American International Group Inc.’s CEO Robert Benmosche, who took over the reins of the then-troubled insurer in August of 2009, doubled shareholders’ money in his first 17 months as chief executive officer. Now as the company is preparing to pay back the government, he may be called on by new investors to show his firm is prepared to pick a successor.
In October, Benmosche began treatment. He’ll welcome new shareholders this year as the U.S. Treasury Department, which owns most of the firm, sets its exit strategy. AIG is “strong and worthy of investor confidence,” Benmosche, 66, said yesterday in a statement announcing preparations for the eventual government divestiture.
“For investors to feel comfortable, they probably should have some type of succession plan,” said Frank Ingarra, co- portfolio manager at Novato, California-based Hennessy Advisors Inc., which oversees $900 million, including shares of AIG. “Those are long-term issues that you have to worry about.”
Benmosche, 66, told employees last year he expects his health will permit him to lead AIG until the Treasury’s exit. The company, based in New York, reiterated its support for Benmosche after the cancer diagnosis and said it was focused on succession. A “long-term replacement” will be selected over the next two years, the board said on Oct. 27.
The government agreed to convert its preferred equity into common shares that will give it a stake of about 92 percent, AIG said yesterday. Treasury, which helped arrange a $182.3 billion bailout that saved the firm from collapse in 2008, is interviewing bankers this week to select underwriters for its AIG divestments, said a person familiar with the plan.
The U.S. has found buyers for its stakes in some of the country’s biggest firms including General Motors Co. and Citigroup Inc. GM, the bailed-out carmaker, replaced its CEO to placate investors before a November initial public offering amid concerns that the chief would leave quickly after a stock sale.
“If they were to announce a formal candidate, maybe you could get slightly better execution” on the stock sales, said Jonathan Hatcher, a Jefferies Group Inc. analyst. “But I think the market wants to see Benmosche. People would love to see Benmosche as long as they could.”
AIG surged 92 percent last year as Benmosche sold a non- U.S. life insurer to MetLife Inc. for $16.2 billion and raised $20.5 billion divesting a majority stake in Hong Kong-based AIA Group Ltd. in an IPO. AIG fell 97 percent in 2008 and 4.5 percent in 2009 as the company replaced three CEOs. Maurice
“Hank” Greenberg, who led AIG for almost four decades until he was ousted in 2005, has praised Benmosche.
“Bob has been the best leader they’ve had since I left the company,” Greenberg, whose Starr International Co. is AIG’s third-largest private investor, said yesterday in a Bloomberg Television interview.
AIG’s biggest shareholder after the government, Fairholme Capital Management LLC, began buying shares about five months after Benmosche’s Aug. 10, 2009 arrival, according to Bloomberg data. The investor, run by Bruce Berkowitz, has accumulated 44 million shares, or a third of the stock not owned by the U.S.
The insurer is set to issue 75 million warrants to shareholders next week as it works to repay the bailout. The 10- year contracts allow investors to purchase stock at $45 a share. The warrants changed hands for $23.60 at 10:04 a.m. as trading began for the contracts in New York today. More than 500,000 warrants changed hands.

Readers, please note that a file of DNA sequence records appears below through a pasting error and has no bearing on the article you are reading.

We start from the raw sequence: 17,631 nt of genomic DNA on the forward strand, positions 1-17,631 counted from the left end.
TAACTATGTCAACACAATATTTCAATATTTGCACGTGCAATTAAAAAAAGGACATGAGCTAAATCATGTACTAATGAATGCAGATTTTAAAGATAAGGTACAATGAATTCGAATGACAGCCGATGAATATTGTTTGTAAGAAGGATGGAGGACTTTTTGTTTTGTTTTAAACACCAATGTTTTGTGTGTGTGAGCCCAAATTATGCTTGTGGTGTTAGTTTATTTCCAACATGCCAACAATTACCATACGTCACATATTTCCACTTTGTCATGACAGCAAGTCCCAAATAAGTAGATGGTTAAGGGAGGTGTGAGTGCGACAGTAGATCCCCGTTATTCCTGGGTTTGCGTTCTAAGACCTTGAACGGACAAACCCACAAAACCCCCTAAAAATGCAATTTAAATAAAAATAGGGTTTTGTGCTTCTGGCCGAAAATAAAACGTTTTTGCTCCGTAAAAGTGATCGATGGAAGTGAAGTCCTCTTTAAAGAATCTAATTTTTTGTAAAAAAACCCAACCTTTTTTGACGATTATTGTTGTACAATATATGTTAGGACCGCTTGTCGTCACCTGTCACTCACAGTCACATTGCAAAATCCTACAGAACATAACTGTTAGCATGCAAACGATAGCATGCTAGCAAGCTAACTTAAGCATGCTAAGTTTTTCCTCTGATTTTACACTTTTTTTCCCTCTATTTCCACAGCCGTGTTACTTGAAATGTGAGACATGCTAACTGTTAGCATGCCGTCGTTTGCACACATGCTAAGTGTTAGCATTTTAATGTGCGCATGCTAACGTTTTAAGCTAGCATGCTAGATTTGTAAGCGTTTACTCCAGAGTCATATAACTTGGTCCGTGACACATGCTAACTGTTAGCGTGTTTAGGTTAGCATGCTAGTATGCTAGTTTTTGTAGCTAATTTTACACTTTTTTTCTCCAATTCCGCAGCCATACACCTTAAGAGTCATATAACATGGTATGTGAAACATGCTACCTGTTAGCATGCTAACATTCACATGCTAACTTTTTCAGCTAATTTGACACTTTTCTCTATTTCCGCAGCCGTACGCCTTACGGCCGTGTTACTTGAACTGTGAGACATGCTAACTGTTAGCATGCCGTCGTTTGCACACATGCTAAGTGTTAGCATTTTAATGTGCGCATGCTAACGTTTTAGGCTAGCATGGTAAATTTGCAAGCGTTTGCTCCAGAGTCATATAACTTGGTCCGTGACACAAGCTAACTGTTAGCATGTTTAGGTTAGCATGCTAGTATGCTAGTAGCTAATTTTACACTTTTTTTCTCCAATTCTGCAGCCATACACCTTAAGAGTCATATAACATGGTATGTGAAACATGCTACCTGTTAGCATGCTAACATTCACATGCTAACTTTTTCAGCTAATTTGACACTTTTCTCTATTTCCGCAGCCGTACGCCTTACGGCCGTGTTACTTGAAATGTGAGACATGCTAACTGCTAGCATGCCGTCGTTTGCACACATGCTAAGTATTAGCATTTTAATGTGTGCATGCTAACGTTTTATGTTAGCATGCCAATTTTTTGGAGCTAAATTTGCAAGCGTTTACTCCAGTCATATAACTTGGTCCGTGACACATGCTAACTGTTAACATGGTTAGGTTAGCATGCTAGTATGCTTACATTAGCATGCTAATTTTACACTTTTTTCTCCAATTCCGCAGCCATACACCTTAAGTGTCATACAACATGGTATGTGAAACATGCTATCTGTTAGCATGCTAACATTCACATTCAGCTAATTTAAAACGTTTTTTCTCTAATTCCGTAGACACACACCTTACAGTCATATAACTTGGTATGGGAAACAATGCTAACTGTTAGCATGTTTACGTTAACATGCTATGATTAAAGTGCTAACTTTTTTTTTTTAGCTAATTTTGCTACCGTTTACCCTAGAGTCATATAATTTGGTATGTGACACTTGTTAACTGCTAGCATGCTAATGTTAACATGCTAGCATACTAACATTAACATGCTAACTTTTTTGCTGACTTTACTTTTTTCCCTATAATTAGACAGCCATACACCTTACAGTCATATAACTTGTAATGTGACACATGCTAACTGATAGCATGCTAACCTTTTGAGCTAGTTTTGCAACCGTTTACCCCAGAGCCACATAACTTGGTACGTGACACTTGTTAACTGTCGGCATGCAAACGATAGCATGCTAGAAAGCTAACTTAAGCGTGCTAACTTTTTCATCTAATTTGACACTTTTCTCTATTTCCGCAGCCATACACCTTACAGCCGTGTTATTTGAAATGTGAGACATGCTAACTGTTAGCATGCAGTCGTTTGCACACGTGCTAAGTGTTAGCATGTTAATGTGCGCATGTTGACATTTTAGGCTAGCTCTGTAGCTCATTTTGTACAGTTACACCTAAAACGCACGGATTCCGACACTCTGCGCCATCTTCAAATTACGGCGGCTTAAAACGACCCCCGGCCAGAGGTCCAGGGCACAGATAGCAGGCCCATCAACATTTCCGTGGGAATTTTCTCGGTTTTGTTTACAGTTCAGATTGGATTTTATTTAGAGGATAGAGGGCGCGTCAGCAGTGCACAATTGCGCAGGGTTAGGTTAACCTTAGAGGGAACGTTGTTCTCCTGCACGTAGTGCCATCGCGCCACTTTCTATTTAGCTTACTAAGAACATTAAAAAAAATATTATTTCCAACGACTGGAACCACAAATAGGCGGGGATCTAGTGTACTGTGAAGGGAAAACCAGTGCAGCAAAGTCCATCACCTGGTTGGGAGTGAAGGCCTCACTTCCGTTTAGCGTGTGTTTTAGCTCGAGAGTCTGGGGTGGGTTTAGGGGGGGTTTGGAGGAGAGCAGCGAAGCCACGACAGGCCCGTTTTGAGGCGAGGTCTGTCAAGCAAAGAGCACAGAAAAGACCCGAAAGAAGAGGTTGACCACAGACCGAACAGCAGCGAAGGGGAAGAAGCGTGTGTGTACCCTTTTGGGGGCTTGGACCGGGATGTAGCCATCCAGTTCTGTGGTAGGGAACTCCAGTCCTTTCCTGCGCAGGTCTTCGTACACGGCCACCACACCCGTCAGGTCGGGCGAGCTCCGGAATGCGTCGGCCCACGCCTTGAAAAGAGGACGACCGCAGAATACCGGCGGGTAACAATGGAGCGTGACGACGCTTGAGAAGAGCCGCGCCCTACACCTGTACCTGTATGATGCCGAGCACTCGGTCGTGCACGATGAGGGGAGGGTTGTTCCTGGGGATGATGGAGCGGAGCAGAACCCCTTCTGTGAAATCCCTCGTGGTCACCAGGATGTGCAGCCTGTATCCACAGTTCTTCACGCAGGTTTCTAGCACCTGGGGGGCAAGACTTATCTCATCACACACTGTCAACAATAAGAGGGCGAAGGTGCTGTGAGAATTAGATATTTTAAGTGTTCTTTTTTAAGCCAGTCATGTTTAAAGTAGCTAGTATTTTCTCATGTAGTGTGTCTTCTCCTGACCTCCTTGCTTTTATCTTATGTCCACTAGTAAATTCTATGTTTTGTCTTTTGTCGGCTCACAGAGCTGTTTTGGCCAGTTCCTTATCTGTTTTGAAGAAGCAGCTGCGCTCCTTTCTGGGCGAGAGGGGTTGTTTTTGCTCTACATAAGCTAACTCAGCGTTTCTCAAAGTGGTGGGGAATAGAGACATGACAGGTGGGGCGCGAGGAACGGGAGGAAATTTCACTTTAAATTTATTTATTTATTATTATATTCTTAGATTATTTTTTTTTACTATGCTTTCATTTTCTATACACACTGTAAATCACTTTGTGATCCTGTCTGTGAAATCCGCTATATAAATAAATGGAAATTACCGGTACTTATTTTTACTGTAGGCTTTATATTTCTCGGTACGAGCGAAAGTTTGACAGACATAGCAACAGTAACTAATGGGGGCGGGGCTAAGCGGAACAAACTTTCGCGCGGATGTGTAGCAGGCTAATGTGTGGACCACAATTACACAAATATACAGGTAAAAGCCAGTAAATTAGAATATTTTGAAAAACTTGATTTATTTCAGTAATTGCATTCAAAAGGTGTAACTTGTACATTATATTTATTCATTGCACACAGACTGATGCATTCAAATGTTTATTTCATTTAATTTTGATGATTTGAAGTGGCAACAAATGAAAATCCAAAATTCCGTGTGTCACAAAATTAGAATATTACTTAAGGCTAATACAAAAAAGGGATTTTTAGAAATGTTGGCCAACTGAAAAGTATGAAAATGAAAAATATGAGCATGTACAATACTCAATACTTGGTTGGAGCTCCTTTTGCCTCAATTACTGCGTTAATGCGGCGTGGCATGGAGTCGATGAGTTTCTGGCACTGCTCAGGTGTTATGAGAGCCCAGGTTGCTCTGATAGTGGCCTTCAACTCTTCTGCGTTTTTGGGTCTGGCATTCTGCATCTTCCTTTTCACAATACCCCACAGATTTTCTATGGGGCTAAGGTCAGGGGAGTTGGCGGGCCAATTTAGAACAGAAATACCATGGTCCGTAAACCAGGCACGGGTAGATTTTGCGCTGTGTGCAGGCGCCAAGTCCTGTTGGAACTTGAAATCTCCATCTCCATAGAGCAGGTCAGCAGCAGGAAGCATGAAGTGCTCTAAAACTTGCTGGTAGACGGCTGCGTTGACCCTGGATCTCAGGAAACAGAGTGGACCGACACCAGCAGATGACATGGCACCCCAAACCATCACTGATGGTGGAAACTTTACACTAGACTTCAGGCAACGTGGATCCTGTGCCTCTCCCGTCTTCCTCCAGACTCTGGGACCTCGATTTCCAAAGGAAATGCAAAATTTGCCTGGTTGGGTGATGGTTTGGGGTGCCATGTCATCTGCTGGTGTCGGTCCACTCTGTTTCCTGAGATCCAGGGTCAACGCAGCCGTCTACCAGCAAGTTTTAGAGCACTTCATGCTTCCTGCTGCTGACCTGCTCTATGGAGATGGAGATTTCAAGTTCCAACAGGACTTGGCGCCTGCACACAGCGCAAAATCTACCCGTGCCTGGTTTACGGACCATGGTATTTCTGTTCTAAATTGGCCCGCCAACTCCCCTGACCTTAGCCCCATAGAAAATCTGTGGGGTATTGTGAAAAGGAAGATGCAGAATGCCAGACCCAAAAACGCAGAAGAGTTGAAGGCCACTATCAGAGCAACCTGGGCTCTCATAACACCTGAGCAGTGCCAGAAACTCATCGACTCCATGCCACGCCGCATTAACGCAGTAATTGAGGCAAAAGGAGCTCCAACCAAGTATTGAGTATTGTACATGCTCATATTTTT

AIG directors met to discuss succession planning two days after Benmosche’s Oct. 25 disclosure of the cancer diagnosis. They decided AIG Chairman Steve Miller, 69, will fill in as interim CEO if Benmosche is required to step aside. Miller said on Dec. 14 that Benmosche was “doing terrific” and showed no signs of declining health or energy. Mark Herr, a spokesman for AIG, declined to comment.
Edward Whitacre, the 69-year-old former GM CEO, left the company last year after he was unable to offer reassurance to bankers that asked about his plans to remain on the job, two people with direct knowledge of the discussions said in August. His replacement, Daniel Akerson, led the company to an IPO of more than $20 billion.
“It’s certainly more desirable to come to the market with the planned management team intact,” said Peter Jankovskis, who helps manage $2.6 billion at Oakbrook Investments in Lisle, Illinois. “You don’t want someone pulling at strings here or there and all of a sudden having the whole thing unravel.”
AIG’s board is considering making more disclosures about Benmosche’s health, the Wall Street Journal reported yesterday, citing a person familiar with the matter. Directors may seek an update from Benmosche and his doctors to help decide how long he’ll remain CEO, the newspaper reported.
Betting on Management
Benmosche may successfully lead AIG as Treasury divests its stake if the company can demonstrate to investors that it has the processes in place to find the right CEO when the time comes, said Stephen Miles, vice chairman of leadership consultant firm Heidrick & Struggles.
“You have to bet on something,” said Miles, who worked with the Stanford Graduate School of Business on a survey of CEO succession planning at North American companies. “So you’re betting on the management team. The quarterback of the management team is the CEO.”